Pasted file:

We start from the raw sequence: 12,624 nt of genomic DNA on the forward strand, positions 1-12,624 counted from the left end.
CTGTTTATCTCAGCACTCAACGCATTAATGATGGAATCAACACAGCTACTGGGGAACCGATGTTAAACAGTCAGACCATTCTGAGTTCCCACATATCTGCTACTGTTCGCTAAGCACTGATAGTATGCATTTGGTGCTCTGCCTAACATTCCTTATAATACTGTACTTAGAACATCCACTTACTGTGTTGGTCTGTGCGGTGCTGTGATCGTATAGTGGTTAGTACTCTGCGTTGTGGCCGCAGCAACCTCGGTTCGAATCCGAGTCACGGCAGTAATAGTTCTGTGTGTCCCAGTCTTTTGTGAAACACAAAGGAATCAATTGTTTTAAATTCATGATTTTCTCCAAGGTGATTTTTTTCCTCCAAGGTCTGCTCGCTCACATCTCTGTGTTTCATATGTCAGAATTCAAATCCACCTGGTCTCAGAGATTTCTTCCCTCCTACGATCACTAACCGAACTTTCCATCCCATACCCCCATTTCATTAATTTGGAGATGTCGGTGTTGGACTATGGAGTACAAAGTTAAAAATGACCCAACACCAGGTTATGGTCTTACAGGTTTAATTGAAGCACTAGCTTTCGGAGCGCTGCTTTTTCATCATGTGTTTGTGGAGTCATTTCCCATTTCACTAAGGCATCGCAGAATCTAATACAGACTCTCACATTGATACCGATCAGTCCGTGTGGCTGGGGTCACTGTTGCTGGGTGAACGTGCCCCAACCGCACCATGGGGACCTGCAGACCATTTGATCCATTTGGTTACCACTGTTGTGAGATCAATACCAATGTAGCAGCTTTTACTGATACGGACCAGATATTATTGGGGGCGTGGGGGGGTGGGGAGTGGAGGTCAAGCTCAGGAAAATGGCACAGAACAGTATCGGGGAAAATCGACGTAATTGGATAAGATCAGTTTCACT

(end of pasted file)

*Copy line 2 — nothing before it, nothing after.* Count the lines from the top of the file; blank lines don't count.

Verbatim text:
CTGTTTATCTCAGCACTCAACGCATTAATGATGGAATCAACACAGCTACTGGGGAACCGATGTTAAACAGTCAGACCATTCTGAGTTCCCACATATCTGCTACTGTTCGCTAAGCACTGATAGTATGCATTTGGTGCTCTGCCTAACATTCCTTATAATACTGTACTTAGAACATCCACTTACTGTGTTGGTCTGTGCGGTGCTGTGATCGTATAGTGGTTAGTACTCTGCGTTGTGGCCGCAGCAACCTCGGTTCGAATCCGAGTCACGGCAGTAATAGTTCTGTGTGTCCCAGTCTTTTGTGAAACACAAAGGAATCAATTGTTTTAAATTCATGATTTTCTCCAAGGTGATTTTTTTCCTCCAAGGTCTGCTCGCTCACATCTCTGTGTTTCATATGTCAGAATTCAAATCCACCTGGTCTCAGAGATTTCTTCCCTCCTACGATCACTAACCGAACTTTCCATCCCATACCCCCATTTCATTAATTTGGAGATGTCGGTGTTGGACTATGGAGTACAAAGTTAAAAATGACCCAACACCAGGTTATGGTCTTACAGGTTTAATTGAAGCACTAGCTTTCGGAGCGCTGCTTTTTCATCATGTGTTTGTGGAGTCATTTCCCATTTCACTAAGGCATCGCAGAATCTAATACAGACTCTCACATTGATACCGATCAGTCCGTGTGGCTGGGGTCACTGTTGCTGGGTGAACGTGCCCCAACCGCACCATGGGGACCTGCAGACCATTTGATCCATTTGGTTACCACTGTTGTGAGATCAATACCAATGTAGCAGCTTTTACTGATACGGACCAGATATTATTGGGGGCGTGGGGGGGTGGGGAGTGGAGGTCAAGCTCAGGAAAATGGCACAGAACAGTATCGGGGAAAATCGACGTAATTGGATAAGATCAGTTTCACT